Wyoming Goes Bust

Wyoming’s fortunes were in sharp decline by the end of the ’80s, although the 1970s had been pretty good. The 1973 OPEC oil embargo had caused price hikes for all American fuels, not just oil and gas,xii and in minerals-rich Wyoming employment boomed.xiii Casper, long known as the “Oil Capital of the Rockies,” had refineries that processed millions of barrels of oil annually—a drop in the bucket on a world scale, but fairly substantial for Wyoming. Drilling rigs sprang up like sunflowers across the state. Wyoming strip mines produced the most coal in the country.

The strain on the state’s ability to house the new workers, educate their children, and even dispose of their sewage was soon apparent. A mineral production tax — a so-called “severance tax” — had been passed in 1969, and to meet the new demands of the 1970s it was increased as fuel mineral prices rose. In 1974, voters approved the Wyoming Mineral Trust Fund, bankrolled by a 1.5 percent severance tax on all minerals extracted in the state. The tax rate on coal rose from 3 percent in 1973 to 10.5 percent in 1979. Rates went up and down, but by 1985, the state of Wyoming imposed severance taxes ranging from 4 percent of gross value for crude oil and natural gas stripper wells, to 6 percent for non-stripper wells, to 10.5 percent for surface coal and 7.25 percent of gross value for underground coal.

Wyoming, without corporate or personal income taxes, became increasingly dependent on natural resources for money to fund government and social services. The percent of state revenues from severance taxes rose from 20.1 percent of total taxes in 1977 to 52.8 percent in 1983. When Wyoming’s half share of federal royalties was added, levies on the state’s natural resources made up 62.32 percent of the state’s income.

In early 1980s, the value of energy minerals began to drop as oil prices headed to a 1986 worldwide crash. The drop in state severance tax income was not immediate (Wyoming’s energy tax revenues grew at an annual rate of 61.2 percent from 1977 to ’83), but certainly was on the way: from 1982 to 1983, the state’s severance tax revenues experienced what bankers euphemize as “negative growth” of -0.1 percent.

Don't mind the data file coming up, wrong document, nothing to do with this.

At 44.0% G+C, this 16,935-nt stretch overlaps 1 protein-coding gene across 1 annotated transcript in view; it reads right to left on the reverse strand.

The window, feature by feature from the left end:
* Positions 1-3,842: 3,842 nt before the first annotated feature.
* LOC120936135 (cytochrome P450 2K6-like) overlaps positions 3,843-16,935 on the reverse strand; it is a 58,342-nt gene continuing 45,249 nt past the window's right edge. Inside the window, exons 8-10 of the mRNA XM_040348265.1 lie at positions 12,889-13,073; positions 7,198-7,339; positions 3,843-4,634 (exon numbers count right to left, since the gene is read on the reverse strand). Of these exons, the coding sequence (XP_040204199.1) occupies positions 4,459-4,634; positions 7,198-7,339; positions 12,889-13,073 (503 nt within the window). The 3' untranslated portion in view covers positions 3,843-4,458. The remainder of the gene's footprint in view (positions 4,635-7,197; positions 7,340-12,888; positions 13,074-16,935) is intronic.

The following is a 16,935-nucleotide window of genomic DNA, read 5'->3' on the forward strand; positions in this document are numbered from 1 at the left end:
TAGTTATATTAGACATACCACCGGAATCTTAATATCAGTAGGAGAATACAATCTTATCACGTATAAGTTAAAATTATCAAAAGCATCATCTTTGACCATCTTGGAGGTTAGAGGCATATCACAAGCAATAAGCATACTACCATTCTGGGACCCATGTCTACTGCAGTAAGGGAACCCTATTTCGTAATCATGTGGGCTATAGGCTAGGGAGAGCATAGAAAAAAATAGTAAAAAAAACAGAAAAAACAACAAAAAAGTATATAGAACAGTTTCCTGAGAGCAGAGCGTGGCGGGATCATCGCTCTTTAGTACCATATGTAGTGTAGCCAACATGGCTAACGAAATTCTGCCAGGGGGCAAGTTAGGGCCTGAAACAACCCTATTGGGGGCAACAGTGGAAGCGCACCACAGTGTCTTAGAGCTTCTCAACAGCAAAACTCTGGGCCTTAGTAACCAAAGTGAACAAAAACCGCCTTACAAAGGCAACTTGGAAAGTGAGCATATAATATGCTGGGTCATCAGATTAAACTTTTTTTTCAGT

Three levels of government—federal, state and local—assess charges on mineral production in Wyoming. Grossly over-simplifying, we can say the feds, through Minerals Management Service, collect leasing royalties and give Wyoming about half the take; the state, through the Department of Revenue, imposes severance taxes at varying rates, as well as Oil and Gas Conservation taxes; and Wyoming’s counties, through their Boards of Commissioners, levy ad valorem property taxesxiv on the value of the previous year’s production assessed by the state Department of Revenue. Each government entity may offer the industry various tax breaks, bonuses, “royalty relief,” and other features designed to let businesses legally pay less than the tax law would otherwise require. Each of the three tax systems gives a financial nod to the existence of the others; taxes levied by one entity may be deductible expenses for another.xv The taxing governments may also share information, and even some duties, such as auditing or site inspection. The three systems are not supposed to be antagonists, but as it turns out, they often are.

Laton McCartney

Laton McCartney was born in Denver, Colorado and grew up on cattle ranches in Colorado and Wyoming. He is the author of the national bestseller, Friends in High Places: The Bechtel Story—The Most Secret...

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  1. Comment from NewWest.net reader:
    By Dewey, 8-18-09

    This is maybe the best piece of circumnavigational investigative reporting I have read about my home state of Wyoming in a long, long time… I’m gonna lobby the Casper Star Trib to publish this verbatim ( wish me luck on that ).

    If you had any prior doubts that the state of Wyoming was anything other than a colonial brothel for the mineral industry…

  2. Great stuff! Thanks! (I guess that’s Earl Devaney in the photo with Salazar — had to look him up with Google just to make a guess. I miss the good old days, when photos had cutlines that told who was in a pic, when and where it was taken, etc.)

  3. An estimable job of research and reporting, exhaustively documented. I look forward to reading more about this subject, and I would like to be in contact with Pro Publica and the authors about how one might suggest other stories related to mineral resources and their management.